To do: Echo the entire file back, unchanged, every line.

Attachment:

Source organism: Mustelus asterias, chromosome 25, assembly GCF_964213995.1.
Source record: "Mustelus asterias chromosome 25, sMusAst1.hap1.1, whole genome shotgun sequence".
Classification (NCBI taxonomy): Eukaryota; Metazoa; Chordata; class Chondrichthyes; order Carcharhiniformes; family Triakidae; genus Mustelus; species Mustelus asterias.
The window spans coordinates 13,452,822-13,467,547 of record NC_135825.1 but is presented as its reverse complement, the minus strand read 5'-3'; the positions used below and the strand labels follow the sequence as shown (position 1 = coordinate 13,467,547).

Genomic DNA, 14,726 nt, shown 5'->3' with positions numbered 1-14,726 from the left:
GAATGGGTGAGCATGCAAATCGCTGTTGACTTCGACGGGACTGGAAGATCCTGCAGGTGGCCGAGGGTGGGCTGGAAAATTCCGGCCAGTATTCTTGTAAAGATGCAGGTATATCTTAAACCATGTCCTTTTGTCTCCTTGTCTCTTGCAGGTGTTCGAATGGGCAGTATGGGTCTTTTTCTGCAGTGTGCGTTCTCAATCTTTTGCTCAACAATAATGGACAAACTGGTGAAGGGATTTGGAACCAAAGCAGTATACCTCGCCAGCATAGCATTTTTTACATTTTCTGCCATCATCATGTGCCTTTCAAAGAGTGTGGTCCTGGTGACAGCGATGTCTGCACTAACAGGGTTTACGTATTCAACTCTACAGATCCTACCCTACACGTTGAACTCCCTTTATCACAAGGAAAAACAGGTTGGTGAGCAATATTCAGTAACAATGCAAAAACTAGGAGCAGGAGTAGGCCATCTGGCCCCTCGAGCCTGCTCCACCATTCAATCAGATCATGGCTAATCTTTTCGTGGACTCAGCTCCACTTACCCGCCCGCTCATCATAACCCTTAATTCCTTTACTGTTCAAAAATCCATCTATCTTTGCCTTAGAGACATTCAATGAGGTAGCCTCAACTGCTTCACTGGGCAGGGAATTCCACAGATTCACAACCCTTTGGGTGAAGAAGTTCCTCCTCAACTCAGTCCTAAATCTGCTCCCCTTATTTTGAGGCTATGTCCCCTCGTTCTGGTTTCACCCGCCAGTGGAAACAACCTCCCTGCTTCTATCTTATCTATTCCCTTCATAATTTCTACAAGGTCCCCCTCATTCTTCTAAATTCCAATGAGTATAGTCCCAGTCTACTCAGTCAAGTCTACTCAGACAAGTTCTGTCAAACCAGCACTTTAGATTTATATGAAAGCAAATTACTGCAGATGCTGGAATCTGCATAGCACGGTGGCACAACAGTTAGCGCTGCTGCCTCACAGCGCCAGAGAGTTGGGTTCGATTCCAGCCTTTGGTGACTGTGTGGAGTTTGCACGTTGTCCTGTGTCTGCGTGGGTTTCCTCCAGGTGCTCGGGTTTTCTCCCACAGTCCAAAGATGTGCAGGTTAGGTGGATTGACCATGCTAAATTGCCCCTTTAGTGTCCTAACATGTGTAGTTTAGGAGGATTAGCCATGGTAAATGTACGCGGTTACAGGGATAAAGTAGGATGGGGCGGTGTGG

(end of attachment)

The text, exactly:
Source organism: Mustelus asterias, chromosome 25, assembly GCF_964213995.1.
Source record: "Mustelus asterias chromosome 25, sMusAst1.hap1.1, whole genome shotgun sequence".
Classification (NCBI taxonomy): Eukaryota; Metazoa; Chordata; class Chondrichthyes; order Carcharhiniformes; family Triakidae; genus Mustelus; species Mustelus asterias.
The window spans coordinates 13,452,822-13,467,547 of record NC_135825.1 but is presented as its reverse complement, the minus strand read 5'-3'; the positions used below and the strand labels follow the sequence as shown (position 1 = coordinate 13,467,547).

Genomic DNA, 14,726 nt, shown 5'->3' with positions numbered 1-14,726 from the left:
GAATGGGTGAGCATGCAAATCGCTGTTGACTTCGACGGGACTGGAAGATCCTGCAGGTGGCCGAGGGTGGGCTGGAAAATTCCGGCCAGTATTCTTGTAAAGATGCAGGTATATCTTAAACCATGTCCTTTTGTCTCCTTGTCTCTTGCAGGTGTTCGAATGGGCAGTATGGGTCTTTTTCTGCAGTGTGCGTTCTCAATCTTTTGCTCAACAATAATGGACAAACTGGTGAAGGGATTTGGAACCAAAGCAGTATACCTCGCCAGCATAGCATTTTTTACATTTTCTGCCATCATCATGTGCCTTTCAAAGAGTGTGGTCCTGGTGACAGCGATGTCTGCACTAACAGGGTTTACGTATTCAACTCTACAGATCCTACCCTACACGTTGAACTCCCTTTATCACAAGGAAAAACAGGTTGGTGAGCAATATTCAGTAACAATGCAAAAACTAGGAGCAGGAGTAGGCCATCTGGCCCCTCGAGCCTGCTCCACCATTCAATCAGATCATGGCTAATCTTTTCGTGGACTCAGCTCCACTTACCCGCCCGCTCATCATAACCCTTAATTCCTTTACTGTTCAAAAATCCATCTATCTTTGCCTTAGAGACATTCAATGAGGTAGCCTCAACTGCTTCACTGGGCAGGGAATTCCACAGATTCACAACCCTTTGGGTGAAGAAGTTCCTCCTCAACTCAGTCCTAAATCTGCTCCCCTTATTTTGAGGCTATGTCCCCTCGTTCTGGTTTCACCCGCCAGTGGAAACAACCTCCCTGCTTCTATCTTATCTATTCCCTTCATAATTTCTACAAGGTCCCCCTCATTCTTCTAAATTCCAATGAGTATAGTCCCAGTCTACTCAGTCAAGTCTACTCAGACAAGTTCTGTCAAACCAGCACTTTAGATTTATATGAAAGCAAATTACTGCAGATGCTGGAATCTGCATAGCACGGTGGCACAACAGTTAGCGCTGCTGCCTCACAGCGCCAGAGAGTTGGGTTCGATTCCAGCCTTTGGTGACTGTGTGGAGTTTGCACGTTGTCCTGTGTCTGCGTGGGTTTCCTCCAGGTGCTCGGGTTTTCTCCCACAGTCCAAAGATGTGCAGGTTAGGTGGATTGACCATGCTAAATTGCCCCTTTAGTGTCCTAACATGTGTAGTTTAGGAGGATTAGCCATGGTAAATGTACGCGGTTACAGGGATAAAGTAGGATGGGGCGGTGTGG